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Beit Midrash Series P'ninat Mishpat

part I

Chapter 101

How to Elect Public Officials

Various Rabbis13 Cheshvan 5770
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Our mentor, Harav Shaul Yisraeli deals with the topic of electing public officials in an article that is published in his hallmark sefer¸ Amud Hay'mini. He struggles with the following ruling of the Rambam (Melachim 1:3): "A king is initially appointed only based on the decision of the Rabbinical Court of 71 and based on a prophet, like Yehoshua, who was appointed by Moshe and his court, and like Shaul and David, who were appointed by Shmuel of Ramah and his court."
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This implies that there was no need for the approval of the nation to these appointments. However, Rav Yisraeli says that this is not the only way to appoint a leader. Rather, the aforementioned is so when the nation does not choose a leader, for if they do, there is no need for the court of 71 or a prophet. That special system is required only when one is trying to appoint someone to power over the nation through outside authority.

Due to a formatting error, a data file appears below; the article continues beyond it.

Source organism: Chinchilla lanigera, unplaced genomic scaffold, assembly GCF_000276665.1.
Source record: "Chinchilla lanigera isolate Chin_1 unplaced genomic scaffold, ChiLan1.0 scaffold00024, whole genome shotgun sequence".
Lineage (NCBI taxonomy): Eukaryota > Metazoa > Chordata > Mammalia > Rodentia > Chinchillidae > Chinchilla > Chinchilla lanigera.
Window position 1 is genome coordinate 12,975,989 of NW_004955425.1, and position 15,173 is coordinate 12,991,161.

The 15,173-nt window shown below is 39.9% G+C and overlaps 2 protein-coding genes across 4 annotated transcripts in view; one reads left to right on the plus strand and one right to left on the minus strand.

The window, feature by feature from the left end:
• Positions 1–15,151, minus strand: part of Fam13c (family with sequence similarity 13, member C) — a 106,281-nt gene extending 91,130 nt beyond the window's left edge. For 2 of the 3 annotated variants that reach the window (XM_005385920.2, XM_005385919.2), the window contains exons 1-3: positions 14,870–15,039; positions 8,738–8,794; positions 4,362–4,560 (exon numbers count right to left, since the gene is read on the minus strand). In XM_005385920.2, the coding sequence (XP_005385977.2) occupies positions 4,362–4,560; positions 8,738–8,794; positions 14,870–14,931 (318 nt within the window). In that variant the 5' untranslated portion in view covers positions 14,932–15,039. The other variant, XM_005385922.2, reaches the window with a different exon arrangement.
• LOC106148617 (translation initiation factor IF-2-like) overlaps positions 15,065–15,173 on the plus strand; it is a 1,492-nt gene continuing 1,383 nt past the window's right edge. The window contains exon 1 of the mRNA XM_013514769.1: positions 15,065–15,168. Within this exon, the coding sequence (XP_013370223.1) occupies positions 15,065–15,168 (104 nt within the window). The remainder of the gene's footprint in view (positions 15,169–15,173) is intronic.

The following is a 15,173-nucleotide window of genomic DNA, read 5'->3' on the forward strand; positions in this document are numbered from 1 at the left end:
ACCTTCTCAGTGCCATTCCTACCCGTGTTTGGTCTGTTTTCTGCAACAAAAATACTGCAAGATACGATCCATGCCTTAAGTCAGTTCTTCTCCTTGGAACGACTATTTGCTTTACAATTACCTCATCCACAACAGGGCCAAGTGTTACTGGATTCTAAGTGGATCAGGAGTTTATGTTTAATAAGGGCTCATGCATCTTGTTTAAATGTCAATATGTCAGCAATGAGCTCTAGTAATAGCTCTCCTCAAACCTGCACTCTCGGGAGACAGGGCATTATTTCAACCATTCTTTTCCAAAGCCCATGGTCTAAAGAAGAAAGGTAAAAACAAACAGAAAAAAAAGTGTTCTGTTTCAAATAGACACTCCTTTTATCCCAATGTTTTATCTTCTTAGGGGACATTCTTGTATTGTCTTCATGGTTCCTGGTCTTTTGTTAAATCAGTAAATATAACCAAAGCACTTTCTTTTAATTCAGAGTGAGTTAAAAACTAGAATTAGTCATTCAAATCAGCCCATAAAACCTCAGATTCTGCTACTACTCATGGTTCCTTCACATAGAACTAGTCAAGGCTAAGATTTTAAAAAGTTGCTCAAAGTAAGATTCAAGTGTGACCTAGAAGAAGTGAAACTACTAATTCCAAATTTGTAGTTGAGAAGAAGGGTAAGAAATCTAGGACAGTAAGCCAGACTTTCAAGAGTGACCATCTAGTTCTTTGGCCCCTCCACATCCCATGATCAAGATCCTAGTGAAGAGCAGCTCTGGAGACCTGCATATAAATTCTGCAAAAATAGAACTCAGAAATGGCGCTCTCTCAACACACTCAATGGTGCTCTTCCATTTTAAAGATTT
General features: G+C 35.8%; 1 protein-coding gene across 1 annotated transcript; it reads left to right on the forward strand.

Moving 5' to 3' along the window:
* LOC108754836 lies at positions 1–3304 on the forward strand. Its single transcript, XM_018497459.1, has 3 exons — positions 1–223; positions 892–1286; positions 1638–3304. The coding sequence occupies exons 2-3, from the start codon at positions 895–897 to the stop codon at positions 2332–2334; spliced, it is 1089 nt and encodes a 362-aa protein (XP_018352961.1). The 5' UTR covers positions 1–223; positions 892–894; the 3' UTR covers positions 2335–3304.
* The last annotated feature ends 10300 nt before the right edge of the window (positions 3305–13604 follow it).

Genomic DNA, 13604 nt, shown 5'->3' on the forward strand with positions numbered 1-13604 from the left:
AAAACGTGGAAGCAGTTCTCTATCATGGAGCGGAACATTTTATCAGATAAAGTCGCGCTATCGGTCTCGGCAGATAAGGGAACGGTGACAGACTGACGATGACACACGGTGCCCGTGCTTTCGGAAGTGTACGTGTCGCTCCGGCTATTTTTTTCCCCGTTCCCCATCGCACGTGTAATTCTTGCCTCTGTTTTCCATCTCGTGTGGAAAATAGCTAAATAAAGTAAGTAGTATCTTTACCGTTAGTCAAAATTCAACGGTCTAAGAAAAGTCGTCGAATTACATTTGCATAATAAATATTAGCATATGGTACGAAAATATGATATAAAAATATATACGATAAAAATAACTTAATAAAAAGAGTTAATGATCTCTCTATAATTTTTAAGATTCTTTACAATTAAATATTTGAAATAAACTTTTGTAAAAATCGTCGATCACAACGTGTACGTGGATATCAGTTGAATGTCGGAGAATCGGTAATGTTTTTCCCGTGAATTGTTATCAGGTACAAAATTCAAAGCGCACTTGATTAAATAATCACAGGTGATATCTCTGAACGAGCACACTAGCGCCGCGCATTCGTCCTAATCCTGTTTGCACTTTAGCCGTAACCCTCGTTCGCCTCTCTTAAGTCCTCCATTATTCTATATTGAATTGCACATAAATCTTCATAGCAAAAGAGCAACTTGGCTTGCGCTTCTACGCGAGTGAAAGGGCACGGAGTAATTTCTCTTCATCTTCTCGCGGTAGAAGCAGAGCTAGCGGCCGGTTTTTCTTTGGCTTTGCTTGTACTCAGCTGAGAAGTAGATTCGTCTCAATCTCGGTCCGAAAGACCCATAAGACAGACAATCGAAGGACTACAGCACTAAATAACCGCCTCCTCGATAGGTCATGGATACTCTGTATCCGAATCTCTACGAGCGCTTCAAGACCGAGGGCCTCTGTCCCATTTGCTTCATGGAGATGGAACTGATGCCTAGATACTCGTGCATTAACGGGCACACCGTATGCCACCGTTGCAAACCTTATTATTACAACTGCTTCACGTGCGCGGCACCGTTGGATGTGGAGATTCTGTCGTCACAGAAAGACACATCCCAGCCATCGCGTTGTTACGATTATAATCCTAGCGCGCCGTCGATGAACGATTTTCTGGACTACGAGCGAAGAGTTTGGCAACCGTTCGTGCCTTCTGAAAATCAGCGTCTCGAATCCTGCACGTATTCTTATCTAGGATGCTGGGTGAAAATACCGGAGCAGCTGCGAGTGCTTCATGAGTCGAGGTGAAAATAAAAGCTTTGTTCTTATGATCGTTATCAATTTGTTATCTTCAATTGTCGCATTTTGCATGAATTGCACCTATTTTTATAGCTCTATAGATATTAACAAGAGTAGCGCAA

Rav Yisraeli's main proof for the existence of such a distinction is from Tosafot in Sanhedrin (20b). According to most of the possibilities raised there, the wicked king, Achav, had the halachic status of a king, despite the fact that he was not appointed by a prophet and that it is hard to imagine that a court of 71 would support the candidacy of such a wicked man.
Along similar lines of this distinction, the Meiri (beginning of Sanhedrin) says that that which Sanhedrin was necessary to authorize war was if the leadership wanted to force the people into war. In contrast, if the nation was interested, there was no such need. The Radvaz (Melachim 3:8) also says that there are two types of kings who are allowed to execute those who rebel against them: those chosen by a prophet and those accepted by the people.
Rav Yisraeli discussed the nasi and the king. Regarding other public officials, the gemara (Berachot 55a) discusses the matter more explicitly: "A person of authority over a community is appointed only after the community has been consulted." That still leaves open how one is to determine whether the community has sufficiently accepted the candidate.
The Rama (CM 163:1) cites the Maharam who deals with the case of a public official about whom there was no consensus among the community. He says that we take all of the dues-paying members of the community, exhort them to decide based on idealistic factors, and follow the majority. If the minority is unwilling to accept the decision of the majority, then the latter can enforce the matter even with the help of non-Jewish authorities. They can even be forced to pay for the official whom they were not interested in hiring. If someone refuses to express his opinion, his "vote" is disregarded and the majority of those remaining who actually took part in the vote decide the matter.
[Next week we will focus on some of the details.]
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